Personal Loans: Can They Improve Your Credit Score?

Personal loans can be used to pay for pretty much anything you want. Whether you just need a quick cash infusion, have to make an unexpected purchase or need to bridge a financial gap, you may be considering taking out a personal loan. These loans are often unsecured, which means those without anything to put up for collateral may still be able to get approval.

Prospective borrowers looking to use a personal loan typically have a lot of questions. What effect is a personal loan going to have on my credit score? Will a personal loan raise my credit score? Can a personal loan hurt my credit score? As FICO is expected to adopt an updated credit score scoring system this year, the effects of a personal loan on your report are expected to increase your credit score.

Here’s how a personal loan could improve your credit score

Your credit score is a numerical representation of your creditworthiness. It’s designed to help lenders and financial institutions better understand your history of making good on your debts. Lenders and financial institutions use this snapshot to make decisions about what they will and will not let you do in the future.

A low credit score is not just the result of missed payments or negative credit history. Your score can also be low because you have no borrowing history for the credit bureaus to go off of. For people in this category, a personal loan may help to raise their score in the long run. By taking out a loan and demonstrating that you can fulfill your obligations to make on-time payments, you’ll start to build a positive credit history.

For those that have a negative borrowing history riddled with missed and late payments, personal loans can also help. By demonstrating that you’ve changed your ways and are now ready to make good on your financial obligations, you can start to erase your negative past and raise your credit score.

“Paying bills on time each and every month can have one of the biggest impacts on a credit score, and this includes personal loan payments,” says Amanda Wallace, head of insurance operations for MassMutual. “When times are tight, if there is nothing else you do, just pay on time. ”

While you could be better served to demonstrate your creditworthiness through a different borrowing mechanism, personal loans can still help to build the positive track record necessary for a higher score.

And here’s how it could hurt your credit score instead

Unfortunately, there’s a lengthy list of ways a personal loan can hurt your credit score. Some of these negative effects are only in the short term, while many could stick with you and your credit profile for several years.

Recently, the Fair Isaac Corporation (FICO) that’s responsible for creating the FICO credit score announced a rollout of changes coming to the credit scoring system in 2020. While the changes may not be adopted immediately, they’re coming, and they will affect how personal loans are viewed by credit bureaus. The company states people who take out personal loans will be flagged, as personal loans are a much riskier form of borrowing.  Even with this, making your payments on time and fulfilling your loan obligations should still have a long-term positive effect on your overall credit score under the new system.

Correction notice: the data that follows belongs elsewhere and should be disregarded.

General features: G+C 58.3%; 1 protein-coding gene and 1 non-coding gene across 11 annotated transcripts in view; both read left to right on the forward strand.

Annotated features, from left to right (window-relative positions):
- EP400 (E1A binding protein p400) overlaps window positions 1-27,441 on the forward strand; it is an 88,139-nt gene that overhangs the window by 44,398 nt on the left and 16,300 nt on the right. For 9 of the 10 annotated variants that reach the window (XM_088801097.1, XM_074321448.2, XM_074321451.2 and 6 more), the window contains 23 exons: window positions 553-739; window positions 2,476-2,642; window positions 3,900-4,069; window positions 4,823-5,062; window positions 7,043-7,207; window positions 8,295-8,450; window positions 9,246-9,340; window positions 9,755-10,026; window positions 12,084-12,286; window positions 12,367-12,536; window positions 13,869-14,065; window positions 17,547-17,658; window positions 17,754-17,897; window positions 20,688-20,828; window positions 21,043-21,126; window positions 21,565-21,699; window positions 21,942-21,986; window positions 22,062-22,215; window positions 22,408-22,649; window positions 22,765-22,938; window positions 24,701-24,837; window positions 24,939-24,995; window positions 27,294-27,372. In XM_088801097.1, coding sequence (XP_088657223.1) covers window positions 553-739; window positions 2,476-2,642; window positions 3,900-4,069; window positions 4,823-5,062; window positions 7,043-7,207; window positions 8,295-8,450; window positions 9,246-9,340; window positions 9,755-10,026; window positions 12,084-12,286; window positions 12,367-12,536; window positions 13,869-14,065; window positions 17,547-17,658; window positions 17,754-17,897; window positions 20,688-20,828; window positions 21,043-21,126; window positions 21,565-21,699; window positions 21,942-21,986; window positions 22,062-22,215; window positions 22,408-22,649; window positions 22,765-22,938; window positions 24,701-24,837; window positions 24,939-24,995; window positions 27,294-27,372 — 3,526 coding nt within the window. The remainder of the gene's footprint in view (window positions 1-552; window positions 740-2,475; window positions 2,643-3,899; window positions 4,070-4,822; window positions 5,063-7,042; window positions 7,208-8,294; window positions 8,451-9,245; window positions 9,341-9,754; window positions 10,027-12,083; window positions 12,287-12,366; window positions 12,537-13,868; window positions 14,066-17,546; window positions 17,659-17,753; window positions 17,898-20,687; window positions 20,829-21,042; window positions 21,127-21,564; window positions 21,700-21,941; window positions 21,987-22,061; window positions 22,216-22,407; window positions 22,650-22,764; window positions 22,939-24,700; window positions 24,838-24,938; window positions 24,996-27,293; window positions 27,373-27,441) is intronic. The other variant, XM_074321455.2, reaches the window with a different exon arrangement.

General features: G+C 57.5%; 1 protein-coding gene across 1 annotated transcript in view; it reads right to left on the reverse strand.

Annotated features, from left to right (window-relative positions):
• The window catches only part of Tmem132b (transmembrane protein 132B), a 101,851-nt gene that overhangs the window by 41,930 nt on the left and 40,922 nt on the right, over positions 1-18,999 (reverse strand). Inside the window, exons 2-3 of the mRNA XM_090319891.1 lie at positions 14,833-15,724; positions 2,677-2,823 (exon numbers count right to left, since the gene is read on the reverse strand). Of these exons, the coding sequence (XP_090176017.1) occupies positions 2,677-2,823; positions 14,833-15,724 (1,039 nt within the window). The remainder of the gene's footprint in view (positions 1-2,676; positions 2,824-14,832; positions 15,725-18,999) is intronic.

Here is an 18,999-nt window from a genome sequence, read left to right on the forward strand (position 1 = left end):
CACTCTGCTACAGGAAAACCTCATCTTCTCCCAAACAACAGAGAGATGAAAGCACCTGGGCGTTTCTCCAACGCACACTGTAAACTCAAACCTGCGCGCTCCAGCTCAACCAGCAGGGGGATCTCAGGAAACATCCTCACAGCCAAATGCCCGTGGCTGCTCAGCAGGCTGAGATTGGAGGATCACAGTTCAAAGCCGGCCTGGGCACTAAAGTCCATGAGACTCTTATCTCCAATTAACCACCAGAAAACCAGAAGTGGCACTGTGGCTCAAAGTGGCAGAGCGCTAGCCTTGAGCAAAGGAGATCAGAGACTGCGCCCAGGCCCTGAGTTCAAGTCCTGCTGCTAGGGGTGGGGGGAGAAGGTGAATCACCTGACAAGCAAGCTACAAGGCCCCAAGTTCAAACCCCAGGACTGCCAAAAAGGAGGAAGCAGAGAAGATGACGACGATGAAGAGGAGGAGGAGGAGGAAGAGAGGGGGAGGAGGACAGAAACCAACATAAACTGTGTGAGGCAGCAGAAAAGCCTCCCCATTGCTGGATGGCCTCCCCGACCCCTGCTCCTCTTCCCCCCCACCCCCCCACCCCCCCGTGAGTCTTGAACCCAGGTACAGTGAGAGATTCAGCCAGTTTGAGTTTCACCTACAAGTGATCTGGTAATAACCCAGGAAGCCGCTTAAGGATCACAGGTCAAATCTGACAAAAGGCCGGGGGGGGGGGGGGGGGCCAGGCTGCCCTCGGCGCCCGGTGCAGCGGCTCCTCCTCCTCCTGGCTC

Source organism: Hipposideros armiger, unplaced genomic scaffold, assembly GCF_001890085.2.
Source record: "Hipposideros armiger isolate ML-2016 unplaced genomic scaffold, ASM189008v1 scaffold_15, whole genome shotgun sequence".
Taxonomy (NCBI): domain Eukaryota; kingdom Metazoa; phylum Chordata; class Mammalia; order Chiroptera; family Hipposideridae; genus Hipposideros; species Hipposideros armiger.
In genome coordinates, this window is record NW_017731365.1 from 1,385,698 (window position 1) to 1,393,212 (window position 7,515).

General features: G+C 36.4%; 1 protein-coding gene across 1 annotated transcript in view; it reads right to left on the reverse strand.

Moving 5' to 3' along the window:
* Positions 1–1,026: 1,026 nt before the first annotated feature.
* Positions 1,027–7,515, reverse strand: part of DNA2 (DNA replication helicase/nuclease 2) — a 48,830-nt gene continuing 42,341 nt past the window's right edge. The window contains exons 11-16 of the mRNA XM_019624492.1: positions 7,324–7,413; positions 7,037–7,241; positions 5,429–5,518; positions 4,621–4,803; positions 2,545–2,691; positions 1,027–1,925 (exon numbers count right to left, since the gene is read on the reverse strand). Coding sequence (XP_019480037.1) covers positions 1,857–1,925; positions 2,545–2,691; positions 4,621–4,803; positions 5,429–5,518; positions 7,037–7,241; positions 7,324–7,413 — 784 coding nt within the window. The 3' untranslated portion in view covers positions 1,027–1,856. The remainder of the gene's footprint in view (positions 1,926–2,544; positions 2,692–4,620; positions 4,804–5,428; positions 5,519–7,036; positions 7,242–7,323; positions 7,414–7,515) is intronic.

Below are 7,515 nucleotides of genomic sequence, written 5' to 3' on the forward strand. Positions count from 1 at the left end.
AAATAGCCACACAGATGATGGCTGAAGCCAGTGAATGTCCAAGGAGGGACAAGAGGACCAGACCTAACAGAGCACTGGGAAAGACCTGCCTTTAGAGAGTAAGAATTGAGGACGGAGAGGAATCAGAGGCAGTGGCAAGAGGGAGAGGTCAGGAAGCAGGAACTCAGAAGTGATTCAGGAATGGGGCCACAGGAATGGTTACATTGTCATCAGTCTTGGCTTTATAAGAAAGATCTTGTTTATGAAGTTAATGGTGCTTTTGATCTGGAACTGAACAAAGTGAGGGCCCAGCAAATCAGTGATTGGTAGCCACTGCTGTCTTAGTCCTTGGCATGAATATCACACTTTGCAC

Credit bureaus view too many inquiries into your credit as a negative. Think of it this way. If one friend asks you for money one time in a year and another friend asks you for money five times a week, which friend seems riskier to lend to? This is how credit bureaus tend to view credit inquiries like the ones required to secure a personal loan.

Taking out a personal loan also increases the amount of outstanding debt you have. It’s believed that around 30% of your credit score is based upon the amount of debt you have outstanding. The more debt you have, the lower your score.

Many of these negative factors, though, would only be short term if you make on-time payments and fulfill your credit obligations. Your credit score could take a nasty hit, though, if you start to miss payments or make late payments. As of the current system, late payments stay on your credit report for seven years. The new FICO system is looking to analyze a longer period of your credit history, which could make these missed and late payments even worse.

As personal loans are typically unsecured, they also typically carry higher interest rates and annual percentage rates (APR). In other words, the money is more expensive, which means your payments will be either larger or last for longer than with other sources of borrowing. These two factors increase the risk of missing a payment, which, in turn, increases your risk of hurting your credit score. If your credit score is already less than perfect, a bad credit loan may be worth considering.

The reason FICO is changing its scoring metrics is that personal loans are a much riskier form of borrowing. Because they rarely require collateral and often have higher interest rates, they can be a potential red flag of a riskier borrower. However, when used properly, personal loans can help in times of need when you have no other options for getting access to the cash you need. Additionally, they have the ability to help borrowers demonstrate and build a history of on-time payments.

But with these benefits do come the potential risks to your credit score. Both short term and long-term risks need to be weighed and considered before deciding to move forward with a personal loan.

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